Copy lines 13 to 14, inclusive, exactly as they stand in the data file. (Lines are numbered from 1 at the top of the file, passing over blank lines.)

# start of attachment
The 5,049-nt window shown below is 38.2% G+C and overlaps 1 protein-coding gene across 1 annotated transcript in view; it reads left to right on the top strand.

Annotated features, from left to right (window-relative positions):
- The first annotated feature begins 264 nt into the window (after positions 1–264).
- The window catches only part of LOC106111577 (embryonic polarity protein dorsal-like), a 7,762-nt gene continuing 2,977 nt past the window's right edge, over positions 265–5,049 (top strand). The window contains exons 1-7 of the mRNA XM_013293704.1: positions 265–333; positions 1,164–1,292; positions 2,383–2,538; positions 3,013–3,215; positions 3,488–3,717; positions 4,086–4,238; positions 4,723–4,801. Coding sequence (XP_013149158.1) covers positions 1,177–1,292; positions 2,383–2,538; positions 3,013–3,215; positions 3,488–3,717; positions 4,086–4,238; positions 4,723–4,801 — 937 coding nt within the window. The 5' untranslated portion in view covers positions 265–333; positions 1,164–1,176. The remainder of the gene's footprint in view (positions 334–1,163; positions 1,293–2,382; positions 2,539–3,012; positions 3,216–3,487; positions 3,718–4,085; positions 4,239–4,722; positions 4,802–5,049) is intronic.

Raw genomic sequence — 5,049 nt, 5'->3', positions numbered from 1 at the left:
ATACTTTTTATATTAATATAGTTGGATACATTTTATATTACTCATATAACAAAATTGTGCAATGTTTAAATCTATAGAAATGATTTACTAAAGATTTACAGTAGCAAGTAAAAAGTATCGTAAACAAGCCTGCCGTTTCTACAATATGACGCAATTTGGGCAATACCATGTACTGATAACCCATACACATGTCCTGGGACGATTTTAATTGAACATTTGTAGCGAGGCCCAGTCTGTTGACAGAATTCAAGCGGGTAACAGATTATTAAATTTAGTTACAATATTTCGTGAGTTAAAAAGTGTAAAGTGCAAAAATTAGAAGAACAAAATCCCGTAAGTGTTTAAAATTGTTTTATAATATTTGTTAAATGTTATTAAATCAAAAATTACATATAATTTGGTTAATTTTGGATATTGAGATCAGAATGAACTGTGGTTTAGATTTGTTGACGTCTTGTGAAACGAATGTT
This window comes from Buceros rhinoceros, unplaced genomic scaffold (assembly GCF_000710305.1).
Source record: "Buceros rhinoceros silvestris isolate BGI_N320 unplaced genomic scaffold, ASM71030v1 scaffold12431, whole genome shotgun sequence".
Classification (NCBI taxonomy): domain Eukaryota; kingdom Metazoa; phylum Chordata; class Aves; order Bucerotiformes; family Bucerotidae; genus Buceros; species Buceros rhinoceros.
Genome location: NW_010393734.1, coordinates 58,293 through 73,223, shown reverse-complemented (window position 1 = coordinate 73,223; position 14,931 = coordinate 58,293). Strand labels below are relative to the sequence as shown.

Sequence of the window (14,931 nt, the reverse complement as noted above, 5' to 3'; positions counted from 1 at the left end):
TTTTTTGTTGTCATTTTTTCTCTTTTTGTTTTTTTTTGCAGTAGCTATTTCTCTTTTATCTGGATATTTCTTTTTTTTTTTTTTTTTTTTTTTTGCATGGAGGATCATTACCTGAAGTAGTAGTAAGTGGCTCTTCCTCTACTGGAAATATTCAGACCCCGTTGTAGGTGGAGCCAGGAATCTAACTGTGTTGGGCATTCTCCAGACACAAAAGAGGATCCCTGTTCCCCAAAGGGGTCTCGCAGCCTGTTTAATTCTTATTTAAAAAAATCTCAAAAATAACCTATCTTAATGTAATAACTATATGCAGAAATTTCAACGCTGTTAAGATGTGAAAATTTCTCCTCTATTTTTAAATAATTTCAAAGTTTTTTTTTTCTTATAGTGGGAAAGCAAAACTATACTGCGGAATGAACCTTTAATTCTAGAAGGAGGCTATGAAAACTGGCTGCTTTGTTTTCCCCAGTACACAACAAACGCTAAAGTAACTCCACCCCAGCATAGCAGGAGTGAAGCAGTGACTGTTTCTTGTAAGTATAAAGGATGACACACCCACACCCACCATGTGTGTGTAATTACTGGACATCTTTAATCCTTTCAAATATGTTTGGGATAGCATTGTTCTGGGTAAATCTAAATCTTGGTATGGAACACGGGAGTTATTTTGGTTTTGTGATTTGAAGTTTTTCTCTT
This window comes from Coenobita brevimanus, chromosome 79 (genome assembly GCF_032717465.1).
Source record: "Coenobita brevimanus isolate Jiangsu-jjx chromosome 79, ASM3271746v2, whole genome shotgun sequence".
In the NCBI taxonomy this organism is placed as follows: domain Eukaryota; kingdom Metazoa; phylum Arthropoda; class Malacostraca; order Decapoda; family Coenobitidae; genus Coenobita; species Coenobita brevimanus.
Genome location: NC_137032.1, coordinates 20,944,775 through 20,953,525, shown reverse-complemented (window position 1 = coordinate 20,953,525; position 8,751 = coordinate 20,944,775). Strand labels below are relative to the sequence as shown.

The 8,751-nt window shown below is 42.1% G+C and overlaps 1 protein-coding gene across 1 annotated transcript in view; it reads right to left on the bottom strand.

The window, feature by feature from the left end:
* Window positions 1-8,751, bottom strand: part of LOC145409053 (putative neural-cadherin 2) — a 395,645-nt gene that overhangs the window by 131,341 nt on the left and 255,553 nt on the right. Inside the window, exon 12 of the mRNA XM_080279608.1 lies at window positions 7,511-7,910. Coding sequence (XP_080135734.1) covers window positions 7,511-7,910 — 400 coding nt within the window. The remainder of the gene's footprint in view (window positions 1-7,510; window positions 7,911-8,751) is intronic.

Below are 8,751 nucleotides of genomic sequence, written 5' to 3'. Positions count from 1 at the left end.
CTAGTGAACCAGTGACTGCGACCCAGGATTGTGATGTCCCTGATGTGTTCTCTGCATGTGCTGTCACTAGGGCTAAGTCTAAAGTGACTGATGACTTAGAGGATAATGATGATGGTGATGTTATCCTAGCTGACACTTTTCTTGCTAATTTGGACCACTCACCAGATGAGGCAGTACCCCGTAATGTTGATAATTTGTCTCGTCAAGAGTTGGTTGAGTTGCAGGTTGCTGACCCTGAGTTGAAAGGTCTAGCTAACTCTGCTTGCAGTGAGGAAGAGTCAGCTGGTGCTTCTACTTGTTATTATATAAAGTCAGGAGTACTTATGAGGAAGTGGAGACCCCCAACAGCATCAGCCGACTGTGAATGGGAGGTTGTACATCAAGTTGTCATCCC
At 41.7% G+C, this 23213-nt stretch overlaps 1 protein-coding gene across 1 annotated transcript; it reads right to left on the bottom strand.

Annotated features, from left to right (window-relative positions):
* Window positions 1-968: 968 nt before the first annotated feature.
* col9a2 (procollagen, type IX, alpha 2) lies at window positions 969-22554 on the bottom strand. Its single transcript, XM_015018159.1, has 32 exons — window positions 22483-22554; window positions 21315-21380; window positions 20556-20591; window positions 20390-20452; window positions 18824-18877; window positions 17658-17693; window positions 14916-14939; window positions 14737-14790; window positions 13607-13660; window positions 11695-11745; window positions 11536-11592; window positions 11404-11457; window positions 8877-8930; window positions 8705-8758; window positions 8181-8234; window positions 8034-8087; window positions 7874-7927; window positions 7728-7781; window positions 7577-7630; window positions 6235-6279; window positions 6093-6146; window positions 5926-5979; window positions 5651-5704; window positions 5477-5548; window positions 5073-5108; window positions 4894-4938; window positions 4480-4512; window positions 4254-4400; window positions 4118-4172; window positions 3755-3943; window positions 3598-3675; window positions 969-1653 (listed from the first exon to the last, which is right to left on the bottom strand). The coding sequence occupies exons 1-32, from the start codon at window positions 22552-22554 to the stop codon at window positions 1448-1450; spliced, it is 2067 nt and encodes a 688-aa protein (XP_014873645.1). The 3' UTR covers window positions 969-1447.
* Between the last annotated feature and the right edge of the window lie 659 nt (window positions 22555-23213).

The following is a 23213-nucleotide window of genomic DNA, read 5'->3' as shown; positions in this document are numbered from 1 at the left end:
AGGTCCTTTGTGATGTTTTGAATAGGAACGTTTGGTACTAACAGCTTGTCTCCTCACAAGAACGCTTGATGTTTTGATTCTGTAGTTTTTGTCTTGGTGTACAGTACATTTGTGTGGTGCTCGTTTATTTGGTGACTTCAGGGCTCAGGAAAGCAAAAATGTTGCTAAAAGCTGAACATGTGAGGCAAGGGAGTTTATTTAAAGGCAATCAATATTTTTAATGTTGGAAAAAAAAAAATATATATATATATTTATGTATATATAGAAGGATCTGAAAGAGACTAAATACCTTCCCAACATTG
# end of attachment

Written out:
This window comes from Coenobita brevimanus, chromosome 79 (genome assembly GCF_032717465.1).
Source record: "Coenobita brevimanus isolate Jiangsu-jjx chromosome 79, ASM3271746v2, whole genome shotgun sequence".